In 1951, I entered a novitiate of the Society of Jesus (Jesuits). Our large group of novices set a new record—over sixty of us in just one province (of eight at the time) in America. Buildings were hastily being built to house this influx during the height of post–World War II religiosity. Jesuits were considered the most intellectual order of priests, famous for their long (thirteen-year) lead-up to ordination, followed by an extra year of study after that. I left well before I reached the halfway mark in this course. Those who did get halfway through were given a detour of three years to teach in one of the many (forty-five, nationwide) Jesuit high schools, and their work at this stage was a principal source of “vocations” from those schools. Young idealists still on their way to the priesthood offered stirring models for their students, who wanted to join them in their high calling.
That was half a century ago, and the flow of men into the Society at that point has been reversed and canceled since then by a flood of men out—well over five thousand of them in America alone. The new buildings (and some of the old ones) are now sold off or turned to other uses. As Peter McDonough and Eugene Bianchi write in their important new survey of the order, “Membership in the Society of Jesus in the United States peaked in 1965, at 8,393 men. By 2000 it had been cut by more than half, falling to 3,635.” The Jesuits are not unique in this. The steep decline in their numbers is equaled or surpassed by those in other Catholic ministries. The number of aspirant priests in all Catholic seminaries (mainly diocesan) between 1966 and 1993 dropped by 85 percent.1 Without fresh recruits to the priesthood, the average age of priests has been climbing sharply. The falloff in women’s orders was even more abrupt. In 1955, there were ten times as many nuns as priests in America. Now there are fewer, and they are even older than the aging priests. Approximately fifty thousand nuns left in the decade between 1966 and 1976—a little-heralded achievement of the women’s movement.2 Women can now have meaningful careers that were closed to the young idealists who used to enter convents. Many nuns discovered this while participating in, or watching other women participate in, the civil rights demonstrations of the Sixties.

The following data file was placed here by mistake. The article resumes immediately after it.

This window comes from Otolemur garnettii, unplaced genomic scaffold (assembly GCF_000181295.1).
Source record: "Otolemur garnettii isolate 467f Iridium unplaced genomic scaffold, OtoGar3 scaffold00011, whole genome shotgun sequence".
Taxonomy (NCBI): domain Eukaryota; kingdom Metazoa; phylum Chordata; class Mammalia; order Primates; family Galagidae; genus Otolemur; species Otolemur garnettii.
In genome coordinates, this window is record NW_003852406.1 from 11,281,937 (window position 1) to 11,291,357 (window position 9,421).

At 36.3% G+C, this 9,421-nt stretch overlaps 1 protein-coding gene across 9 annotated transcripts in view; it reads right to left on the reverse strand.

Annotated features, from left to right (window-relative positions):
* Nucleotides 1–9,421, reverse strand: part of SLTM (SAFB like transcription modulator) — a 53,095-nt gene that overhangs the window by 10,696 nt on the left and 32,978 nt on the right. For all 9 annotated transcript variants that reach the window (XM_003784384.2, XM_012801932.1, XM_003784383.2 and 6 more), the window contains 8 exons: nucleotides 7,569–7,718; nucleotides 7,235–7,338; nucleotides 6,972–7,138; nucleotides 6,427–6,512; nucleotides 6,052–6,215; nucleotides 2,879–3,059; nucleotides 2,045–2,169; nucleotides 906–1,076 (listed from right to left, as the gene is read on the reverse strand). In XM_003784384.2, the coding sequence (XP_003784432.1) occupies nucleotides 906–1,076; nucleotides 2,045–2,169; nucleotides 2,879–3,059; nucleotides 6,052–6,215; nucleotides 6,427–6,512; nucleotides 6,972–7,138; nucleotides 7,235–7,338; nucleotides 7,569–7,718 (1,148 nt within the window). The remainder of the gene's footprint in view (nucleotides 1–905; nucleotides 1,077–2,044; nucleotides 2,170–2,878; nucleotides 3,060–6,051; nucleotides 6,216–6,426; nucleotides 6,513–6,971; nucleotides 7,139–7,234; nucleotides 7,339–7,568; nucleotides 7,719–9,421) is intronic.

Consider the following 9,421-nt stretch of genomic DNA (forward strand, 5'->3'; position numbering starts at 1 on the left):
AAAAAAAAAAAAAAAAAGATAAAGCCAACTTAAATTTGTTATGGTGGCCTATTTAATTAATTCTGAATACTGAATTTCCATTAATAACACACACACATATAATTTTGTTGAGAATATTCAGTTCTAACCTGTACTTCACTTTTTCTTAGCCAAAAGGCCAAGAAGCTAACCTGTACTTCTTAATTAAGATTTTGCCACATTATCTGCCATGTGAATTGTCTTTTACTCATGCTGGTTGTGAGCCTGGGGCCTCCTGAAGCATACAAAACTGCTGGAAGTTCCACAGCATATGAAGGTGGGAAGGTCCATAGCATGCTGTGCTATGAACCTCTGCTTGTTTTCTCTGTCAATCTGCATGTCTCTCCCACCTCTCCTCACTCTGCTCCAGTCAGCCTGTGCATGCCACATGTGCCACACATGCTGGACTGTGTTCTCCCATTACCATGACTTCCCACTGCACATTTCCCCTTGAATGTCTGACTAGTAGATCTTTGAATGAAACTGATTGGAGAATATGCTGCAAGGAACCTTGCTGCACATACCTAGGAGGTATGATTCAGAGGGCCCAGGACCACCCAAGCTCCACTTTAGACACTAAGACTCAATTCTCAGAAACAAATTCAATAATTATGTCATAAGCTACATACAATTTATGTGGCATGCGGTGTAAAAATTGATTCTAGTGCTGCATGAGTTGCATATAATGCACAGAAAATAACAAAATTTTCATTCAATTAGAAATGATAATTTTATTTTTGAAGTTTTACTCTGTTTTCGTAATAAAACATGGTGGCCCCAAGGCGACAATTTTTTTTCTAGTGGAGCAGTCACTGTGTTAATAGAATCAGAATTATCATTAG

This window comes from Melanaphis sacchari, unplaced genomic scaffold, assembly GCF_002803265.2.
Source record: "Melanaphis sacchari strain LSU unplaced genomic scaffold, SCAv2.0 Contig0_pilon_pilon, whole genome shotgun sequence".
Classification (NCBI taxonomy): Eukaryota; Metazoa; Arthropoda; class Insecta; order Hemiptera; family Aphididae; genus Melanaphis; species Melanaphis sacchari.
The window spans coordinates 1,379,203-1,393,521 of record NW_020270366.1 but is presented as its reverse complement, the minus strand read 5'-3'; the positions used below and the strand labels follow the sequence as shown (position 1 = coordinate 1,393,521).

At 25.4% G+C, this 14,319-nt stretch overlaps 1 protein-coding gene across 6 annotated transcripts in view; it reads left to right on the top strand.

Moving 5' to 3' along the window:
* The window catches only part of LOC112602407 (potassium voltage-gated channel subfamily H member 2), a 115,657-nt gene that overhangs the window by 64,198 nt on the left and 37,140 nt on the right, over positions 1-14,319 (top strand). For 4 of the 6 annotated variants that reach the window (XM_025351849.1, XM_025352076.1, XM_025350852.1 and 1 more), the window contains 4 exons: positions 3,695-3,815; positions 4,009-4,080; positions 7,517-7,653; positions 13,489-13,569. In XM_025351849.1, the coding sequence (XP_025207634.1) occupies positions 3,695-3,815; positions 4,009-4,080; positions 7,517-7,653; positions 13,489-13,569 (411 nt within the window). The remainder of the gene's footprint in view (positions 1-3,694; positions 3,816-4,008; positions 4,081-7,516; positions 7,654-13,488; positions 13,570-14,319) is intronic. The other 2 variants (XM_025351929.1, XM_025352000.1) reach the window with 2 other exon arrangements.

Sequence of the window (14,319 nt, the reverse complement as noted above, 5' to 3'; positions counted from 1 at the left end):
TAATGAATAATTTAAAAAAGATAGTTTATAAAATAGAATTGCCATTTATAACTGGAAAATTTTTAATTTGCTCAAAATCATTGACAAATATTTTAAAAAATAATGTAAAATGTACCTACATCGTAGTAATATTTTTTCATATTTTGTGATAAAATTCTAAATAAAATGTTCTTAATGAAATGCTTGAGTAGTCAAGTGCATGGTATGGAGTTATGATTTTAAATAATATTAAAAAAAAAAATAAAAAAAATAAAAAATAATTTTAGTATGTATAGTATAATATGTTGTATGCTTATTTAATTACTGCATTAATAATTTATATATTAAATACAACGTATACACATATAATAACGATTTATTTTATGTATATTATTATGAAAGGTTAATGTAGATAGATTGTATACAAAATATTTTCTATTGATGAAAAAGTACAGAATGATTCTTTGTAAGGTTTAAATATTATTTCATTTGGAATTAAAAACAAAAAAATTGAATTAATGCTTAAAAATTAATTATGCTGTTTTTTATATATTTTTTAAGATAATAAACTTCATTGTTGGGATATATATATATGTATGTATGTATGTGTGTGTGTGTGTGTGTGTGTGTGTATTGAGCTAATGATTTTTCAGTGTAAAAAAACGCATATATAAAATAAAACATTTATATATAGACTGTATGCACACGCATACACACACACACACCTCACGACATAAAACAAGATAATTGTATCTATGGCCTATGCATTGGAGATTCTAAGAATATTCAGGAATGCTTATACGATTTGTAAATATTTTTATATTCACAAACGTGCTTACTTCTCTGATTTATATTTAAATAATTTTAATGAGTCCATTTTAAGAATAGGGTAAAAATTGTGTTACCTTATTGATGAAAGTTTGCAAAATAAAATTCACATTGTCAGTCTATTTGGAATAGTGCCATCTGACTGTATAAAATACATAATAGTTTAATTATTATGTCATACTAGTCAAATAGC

So the general decline of religious orders is a familiar story. But the book on the Jesuits has a special poignancy, since the order entered the crisis period with extraordinarily high prestige and recruitment. If even the priestly elite has suffered setbacks, the portents for other orders, and for the celibate priesthood in general, are grim. The Jesuits’ loss of numbers has led to a drastic rearrangement of the Society’s demographics, a change described by the authors as “the gaying and the graying of the Jesuits.” There are no longer young seminarians, in any number, to…
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